THE IMPRISONED INNOCENT USING DNA TESTING AND ANALYSIS
THE PUBLIC ABOUT THE PROBLEM OF WRONGFUL CONVICTIONS
PRACTICES TO PREVENT OTHERS FROM SUFFERING THE SAME FATE
THE EXONERATED WITH RESOURCES TO HELP REBUILD THEIR LIVES
WE ARE A VOICE FOR THE IMPRISONED INNOCENT
Studies estimate that an astounding 4-6% of men and women in prison are innocent of the crimes for which they are imprisoned. In Georgia alone, that means at least 2,100 number of people are currently incarcerated in prison for crimes they did not commit. Many factors contribute to these wrongful convictions, including eyewitness misidentification, official misconduct, misapplied forensic science, incentivized witnesses, and false confessions. Less quantifiable, but overlaying many wrongful convictions, are human factors and systems such as cognitive bias, racial bias and discrimination, inadequate public defense, and mass incarceration.
Georgia Innocence Project (GIP) is an independent nonprofit organization that works to correct and prevent wrongful convictions in Georgia. Collaborating with a network of pro bono lawyers, volunteers, and students, GIP attorneys and staff conduct investigations into criminal convictions where modern DNA testing was not available at the time of trial. We do not charge for our services, and we have very strict case acceptance criteria. We have accepted only a very small fraction of the more than 7,600 requests for help that we have received. If there is a compelling claim of actual innocence, and DNA or other new evidence exists to prove that innocence, GIP litigates cases to secure release. GIP has freed 11 men who were wrongfully imprisoned for a combined total of 252 years.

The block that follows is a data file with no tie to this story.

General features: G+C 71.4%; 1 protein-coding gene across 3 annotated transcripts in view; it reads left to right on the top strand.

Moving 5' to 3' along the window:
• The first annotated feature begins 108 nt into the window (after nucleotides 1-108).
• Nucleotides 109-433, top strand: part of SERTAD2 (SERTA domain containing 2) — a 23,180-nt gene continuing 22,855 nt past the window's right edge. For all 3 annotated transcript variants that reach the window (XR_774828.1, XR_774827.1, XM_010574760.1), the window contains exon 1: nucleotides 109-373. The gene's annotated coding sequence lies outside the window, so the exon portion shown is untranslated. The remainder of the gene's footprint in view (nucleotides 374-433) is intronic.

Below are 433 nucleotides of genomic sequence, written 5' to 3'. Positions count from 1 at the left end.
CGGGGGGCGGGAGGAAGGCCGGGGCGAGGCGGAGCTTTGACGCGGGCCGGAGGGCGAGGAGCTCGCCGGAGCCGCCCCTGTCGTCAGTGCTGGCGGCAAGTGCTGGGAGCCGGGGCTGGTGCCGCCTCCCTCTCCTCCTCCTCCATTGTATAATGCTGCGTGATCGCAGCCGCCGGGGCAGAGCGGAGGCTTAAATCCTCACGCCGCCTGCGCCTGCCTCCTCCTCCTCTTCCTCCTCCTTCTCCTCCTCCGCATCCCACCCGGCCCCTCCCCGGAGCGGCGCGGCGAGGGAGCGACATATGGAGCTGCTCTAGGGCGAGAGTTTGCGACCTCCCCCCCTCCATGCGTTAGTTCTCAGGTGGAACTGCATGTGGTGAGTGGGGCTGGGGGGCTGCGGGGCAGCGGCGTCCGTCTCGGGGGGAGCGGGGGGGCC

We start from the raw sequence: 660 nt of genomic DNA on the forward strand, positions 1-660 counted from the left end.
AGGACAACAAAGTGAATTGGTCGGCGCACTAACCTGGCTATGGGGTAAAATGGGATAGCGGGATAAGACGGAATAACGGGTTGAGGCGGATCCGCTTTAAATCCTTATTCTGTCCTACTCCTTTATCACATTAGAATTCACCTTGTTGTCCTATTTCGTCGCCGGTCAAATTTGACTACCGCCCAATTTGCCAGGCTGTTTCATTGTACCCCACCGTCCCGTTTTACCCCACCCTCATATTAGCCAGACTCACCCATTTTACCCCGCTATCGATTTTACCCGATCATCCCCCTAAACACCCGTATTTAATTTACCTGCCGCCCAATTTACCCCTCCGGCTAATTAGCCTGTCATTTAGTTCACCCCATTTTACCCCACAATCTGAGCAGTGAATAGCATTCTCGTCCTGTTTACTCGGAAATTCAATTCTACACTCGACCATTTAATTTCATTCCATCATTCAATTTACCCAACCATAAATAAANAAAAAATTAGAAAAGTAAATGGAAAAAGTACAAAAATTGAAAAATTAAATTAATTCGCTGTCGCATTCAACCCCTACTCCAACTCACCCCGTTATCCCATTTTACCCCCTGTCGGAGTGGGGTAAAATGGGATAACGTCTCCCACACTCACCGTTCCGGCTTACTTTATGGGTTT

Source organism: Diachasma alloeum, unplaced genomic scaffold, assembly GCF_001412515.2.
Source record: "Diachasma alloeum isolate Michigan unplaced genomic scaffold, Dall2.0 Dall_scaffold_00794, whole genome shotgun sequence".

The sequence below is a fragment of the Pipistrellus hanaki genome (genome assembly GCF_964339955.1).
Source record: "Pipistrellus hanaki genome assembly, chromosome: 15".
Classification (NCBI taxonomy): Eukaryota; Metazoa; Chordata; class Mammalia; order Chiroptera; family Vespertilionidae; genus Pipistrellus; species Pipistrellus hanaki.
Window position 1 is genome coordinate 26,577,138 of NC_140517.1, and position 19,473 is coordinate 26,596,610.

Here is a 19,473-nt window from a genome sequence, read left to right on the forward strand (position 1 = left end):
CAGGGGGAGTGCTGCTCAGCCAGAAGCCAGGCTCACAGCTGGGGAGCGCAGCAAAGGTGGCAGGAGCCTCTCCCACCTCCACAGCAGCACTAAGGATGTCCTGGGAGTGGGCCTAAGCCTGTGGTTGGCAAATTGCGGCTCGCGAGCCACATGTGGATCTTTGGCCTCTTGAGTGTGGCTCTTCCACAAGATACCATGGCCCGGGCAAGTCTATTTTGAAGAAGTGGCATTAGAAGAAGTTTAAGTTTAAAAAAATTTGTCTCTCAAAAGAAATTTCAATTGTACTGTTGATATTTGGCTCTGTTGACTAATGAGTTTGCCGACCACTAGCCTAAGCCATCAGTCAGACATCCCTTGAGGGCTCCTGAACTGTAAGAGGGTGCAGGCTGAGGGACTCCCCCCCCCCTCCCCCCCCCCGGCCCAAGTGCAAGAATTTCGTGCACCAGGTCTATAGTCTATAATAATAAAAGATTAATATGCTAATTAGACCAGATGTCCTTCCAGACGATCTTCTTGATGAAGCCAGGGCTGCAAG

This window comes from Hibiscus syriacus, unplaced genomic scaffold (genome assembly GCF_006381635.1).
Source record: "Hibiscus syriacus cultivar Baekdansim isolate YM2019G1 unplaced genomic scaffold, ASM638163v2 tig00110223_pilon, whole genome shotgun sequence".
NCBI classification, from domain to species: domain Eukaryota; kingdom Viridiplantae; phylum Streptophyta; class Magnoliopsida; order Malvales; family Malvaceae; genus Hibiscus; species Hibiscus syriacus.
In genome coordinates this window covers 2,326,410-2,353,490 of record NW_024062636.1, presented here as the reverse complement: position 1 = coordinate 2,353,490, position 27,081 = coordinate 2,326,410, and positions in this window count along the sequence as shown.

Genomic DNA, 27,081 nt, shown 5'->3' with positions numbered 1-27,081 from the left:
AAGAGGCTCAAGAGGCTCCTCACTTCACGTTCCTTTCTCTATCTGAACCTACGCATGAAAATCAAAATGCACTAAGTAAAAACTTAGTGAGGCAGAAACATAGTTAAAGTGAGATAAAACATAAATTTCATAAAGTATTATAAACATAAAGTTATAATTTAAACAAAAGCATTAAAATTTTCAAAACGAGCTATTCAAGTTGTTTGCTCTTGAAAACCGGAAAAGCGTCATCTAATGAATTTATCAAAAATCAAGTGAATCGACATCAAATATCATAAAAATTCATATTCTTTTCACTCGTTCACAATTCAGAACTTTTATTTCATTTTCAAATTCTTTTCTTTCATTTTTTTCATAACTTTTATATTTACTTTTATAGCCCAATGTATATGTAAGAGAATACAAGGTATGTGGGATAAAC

GIP helps prevent future wrongful convictions by raising awareness through education and by advocating for policy and legislative reform. By remedying the causes of wrongful conviction, the criminal legal system is improved for everyone.
GIP also works with exonerees to connect them with resources to reintegrate into society and to create a supportive community. Exonerees and those who have been freed from wrongful imprisonment are our inspiration. Through their stories, we can all learn about the many causes and consequences of wrongful conviction, and about the enduring nature of the human spirit.